On local TV news, the Black community was excited to see a sharp, smart young sportscaster named Stan Duke on our Southern California CBS affiliate. You didn't see Black folks at the desks of local TV news teams in those days. Duke was a groundbreaker. Unfortunately. he got into serious trouble a few years after his debut. However, before there was sportscaster Bryant Gumble on our local NBC station, there was Stan Duke. In the 60s, there were integrated audiences waiting in line with tickets to see ABC's THE HOLLYWOOD PALACE. The network music variety show had great performers and famous guest hosts -- like Bing Crosby, Fred Astaire, Judy Garland and Joan Crawford. It was taped at the ABC Palace Theater in Hollywood. My family and I spent some time on the 20th Century Fox lot. Radio station KMPC had a contest that I entered. I was one of the winners and the prize was a family pass to a special weekend preview screening of FANTASTIC VOYAGE on the Fox lot.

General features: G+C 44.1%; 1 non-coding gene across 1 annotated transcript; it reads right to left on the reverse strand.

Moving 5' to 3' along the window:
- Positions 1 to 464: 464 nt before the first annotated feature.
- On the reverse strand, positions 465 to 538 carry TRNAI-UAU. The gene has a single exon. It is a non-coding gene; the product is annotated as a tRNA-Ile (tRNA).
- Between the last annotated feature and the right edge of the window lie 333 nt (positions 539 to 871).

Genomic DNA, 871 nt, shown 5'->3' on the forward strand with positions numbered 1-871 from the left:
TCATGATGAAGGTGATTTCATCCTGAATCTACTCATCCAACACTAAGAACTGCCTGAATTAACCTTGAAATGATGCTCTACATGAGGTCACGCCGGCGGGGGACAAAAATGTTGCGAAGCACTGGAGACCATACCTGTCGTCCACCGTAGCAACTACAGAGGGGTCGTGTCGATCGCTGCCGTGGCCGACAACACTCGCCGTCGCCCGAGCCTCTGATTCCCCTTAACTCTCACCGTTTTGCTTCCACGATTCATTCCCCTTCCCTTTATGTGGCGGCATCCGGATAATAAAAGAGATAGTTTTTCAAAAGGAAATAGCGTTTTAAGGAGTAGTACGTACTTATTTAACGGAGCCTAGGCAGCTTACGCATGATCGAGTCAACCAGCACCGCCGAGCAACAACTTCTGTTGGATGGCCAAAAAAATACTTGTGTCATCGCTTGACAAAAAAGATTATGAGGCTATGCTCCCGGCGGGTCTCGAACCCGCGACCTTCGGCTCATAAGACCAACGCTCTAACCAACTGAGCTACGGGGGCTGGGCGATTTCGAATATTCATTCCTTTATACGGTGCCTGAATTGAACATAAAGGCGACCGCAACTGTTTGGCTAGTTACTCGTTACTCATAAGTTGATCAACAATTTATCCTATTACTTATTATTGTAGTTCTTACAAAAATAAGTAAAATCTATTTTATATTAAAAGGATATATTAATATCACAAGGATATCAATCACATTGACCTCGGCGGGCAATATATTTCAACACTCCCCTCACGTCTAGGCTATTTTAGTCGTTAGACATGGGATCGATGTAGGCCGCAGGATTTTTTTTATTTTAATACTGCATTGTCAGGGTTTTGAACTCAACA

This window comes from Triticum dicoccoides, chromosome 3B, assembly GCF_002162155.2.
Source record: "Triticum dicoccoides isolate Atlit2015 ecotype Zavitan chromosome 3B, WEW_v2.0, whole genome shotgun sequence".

On weeknight network TV, our family loved a new series about a Los Angeles high school. Watch the opening credits of ROOM 222, an ABC show that premiered in 1969.
Look at this trailer for Quentin Tarantino's ONCE UPON A TIME IN HOLLYWOOD. I watched it and had the same exact question I did while watching the 2013 film from the Coen Brothers, INSIDE LLEWYN DAVIS. That movie was set in New York City's Greenwich Village folk music scene of 1961. My question was -- Where are the Black people?
Click onto this link and watch the trailer for the movie: https://youtu.be/ELeMaP8EPAA.
There are more Black people in the opening credits to that 1969 ABC TV series than I saw in the trailer to ONCE UPON A TIME IN HOLLYWOOD, a Quentin Tarantino movie set it Los Angeles in 1969. I'm not just talking about actors with speaking parts in the talented cast of that trailer. I was also looking at the background actors. The extras. The Tarantino trailer tells me that Black people disappeared from the streets of Hollywood in 1969.
Maybe I'm being too sensitive.